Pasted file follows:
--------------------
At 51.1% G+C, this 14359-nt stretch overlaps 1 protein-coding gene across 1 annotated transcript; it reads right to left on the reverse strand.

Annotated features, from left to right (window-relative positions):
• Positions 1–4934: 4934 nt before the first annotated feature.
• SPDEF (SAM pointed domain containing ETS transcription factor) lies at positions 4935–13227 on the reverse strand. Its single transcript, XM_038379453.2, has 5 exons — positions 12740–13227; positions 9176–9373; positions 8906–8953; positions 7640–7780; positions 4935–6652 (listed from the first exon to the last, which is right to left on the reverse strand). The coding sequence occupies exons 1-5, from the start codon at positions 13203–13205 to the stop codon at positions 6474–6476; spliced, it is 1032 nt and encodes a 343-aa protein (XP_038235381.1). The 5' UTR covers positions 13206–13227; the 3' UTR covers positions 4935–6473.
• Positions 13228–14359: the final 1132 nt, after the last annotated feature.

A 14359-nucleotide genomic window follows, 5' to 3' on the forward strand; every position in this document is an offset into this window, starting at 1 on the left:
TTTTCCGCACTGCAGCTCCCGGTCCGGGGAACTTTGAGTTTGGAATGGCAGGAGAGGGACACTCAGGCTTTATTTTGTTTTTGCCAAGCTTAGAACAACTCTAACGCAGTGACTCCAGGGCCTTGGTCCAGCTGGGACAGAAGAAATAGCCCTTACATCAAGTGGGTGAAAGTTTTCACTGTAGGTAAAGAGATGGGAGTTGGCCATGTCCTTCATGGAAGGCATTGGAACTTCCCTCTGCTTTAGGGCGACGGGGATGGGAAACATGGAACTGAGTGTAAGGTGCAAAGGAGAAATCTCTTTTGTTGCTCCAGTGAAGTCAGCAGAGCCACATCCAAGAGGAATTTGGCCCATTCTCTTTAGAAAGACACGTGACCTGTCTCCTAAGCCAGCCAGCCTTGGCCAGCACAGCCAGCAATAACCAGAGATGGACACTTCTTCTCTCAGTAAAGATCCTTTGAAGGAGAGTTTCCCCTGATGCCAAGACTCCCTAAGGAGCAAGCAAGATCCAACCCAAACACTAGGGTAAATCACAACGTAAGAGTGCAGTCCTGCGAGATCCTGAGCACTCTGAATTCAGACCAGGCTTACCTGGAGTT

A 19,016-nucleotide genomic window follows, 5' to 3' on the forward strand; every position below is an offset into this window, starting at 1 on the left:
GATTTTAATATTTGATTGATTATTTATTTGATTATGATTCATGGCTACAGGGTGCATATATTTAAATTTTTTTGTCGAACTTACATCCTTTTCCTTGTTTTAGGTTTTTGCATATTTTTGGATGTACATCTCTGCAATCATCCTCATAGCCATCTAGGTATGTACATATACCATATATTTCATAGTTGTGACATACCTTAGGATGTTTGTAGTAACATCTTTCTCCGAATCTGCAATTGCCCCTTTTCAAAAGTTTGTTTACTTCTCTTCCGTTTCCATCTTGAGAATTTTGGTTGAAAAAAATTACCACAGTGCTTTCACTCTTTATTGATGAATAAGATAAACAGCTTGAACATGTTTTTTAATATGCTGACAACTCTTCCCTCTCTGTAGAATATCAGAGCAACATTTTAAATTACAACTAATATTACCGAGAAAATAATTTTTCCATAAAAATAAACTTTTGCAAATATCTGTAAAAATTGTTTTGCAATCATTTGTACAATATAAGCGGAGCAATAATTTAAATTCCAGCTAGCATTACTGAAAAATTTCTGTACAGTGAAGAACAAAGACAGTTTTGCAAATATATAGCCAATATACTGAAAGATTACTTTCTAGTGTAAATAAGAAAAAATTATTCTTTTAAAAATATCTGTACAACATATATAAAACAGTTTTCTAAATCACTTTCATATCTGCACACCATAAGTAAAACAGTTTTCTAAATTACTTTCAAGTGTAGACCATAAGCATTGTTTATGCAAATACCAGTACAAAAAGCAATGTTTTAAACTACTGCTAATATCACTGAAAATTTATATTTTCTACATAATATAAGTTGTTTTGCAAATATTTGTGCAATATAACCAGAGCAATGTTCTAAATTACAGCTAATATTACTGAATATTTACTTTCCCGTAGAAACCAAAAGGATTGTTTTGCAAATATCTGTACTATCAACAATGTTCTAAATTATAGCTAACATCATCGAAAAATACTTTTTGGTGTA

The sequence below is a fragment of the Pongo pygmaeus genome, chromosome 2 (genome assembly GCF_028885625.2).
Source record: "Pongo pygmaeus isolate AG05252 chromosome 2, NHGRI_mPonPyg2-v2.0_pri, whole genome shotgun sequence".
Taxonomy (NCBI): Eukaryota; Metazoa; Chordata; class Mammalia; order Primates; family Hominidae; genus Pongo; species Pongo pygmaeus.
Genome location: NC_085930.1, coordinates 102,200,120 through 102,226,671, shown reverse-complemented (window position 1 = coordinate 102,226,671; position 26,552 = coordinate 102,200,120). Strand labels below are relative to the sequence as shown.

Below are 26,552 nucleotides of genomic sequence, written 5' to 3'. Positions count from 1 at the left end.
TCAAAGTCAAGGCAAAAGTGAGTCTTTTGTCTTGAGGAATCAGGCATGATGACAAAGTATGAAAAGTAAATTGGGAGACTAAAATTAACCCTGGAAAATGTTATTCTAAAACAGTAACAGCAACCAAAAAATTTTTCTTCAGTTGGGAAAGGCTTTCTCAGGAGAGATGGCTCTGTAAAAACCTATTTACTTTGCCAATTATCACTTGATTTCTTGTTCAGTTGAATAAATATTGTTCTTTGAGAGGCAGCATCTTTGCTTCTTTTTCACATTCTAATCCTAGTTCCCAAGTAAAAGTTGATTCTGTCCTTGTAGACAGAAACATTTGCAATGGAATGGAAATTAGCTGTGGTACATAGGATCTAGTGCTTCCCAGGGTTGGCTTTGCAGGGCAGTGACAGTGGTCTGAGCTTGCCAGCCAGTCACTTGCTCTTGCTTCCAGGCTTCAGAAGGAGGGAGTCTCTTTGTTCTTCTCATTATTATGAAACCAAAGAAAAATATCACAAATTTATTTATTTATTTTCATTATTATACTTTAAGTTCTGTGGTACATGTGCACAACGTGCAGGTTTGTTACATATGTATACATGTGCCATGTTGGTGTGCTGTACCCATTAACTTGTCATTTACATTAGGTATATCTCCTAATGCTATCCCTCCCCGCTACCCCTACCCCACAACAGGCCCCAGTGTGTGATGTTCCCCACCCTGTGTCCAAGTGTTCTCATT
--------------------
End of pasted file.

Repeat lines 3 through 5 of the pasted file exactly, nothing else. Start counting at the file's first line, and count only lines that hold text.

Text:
• Positions 1–4934: 4934 nt before the first annotated feature.
• SPDEF (SAM pointed domain containing ETS transcription factor) lies at positions 4935–13227 on the reverse strand. Its single transcript, XM_038379453.2, has 5 exons — positions 12740–13227; positions 9176–9373; positions 8906–8953; positions 7640–7780; positions 4935–6652 (listed from the first exon to the last, which is right to left on the reverse strand). The coding sequence occupies exons 1-5, from the start codon at positions 13203–13205 to the stop codon at positions 6474–6476; spliced, it is 1032 nt and encodes a 343-aa protein (XP_038235381.1). The 5' UTR covers positions 13206–13227; the 3' UTR covers positions 4935–6473.
• Positions 13228–14359: the final 1132 nt, after the last annotated feature.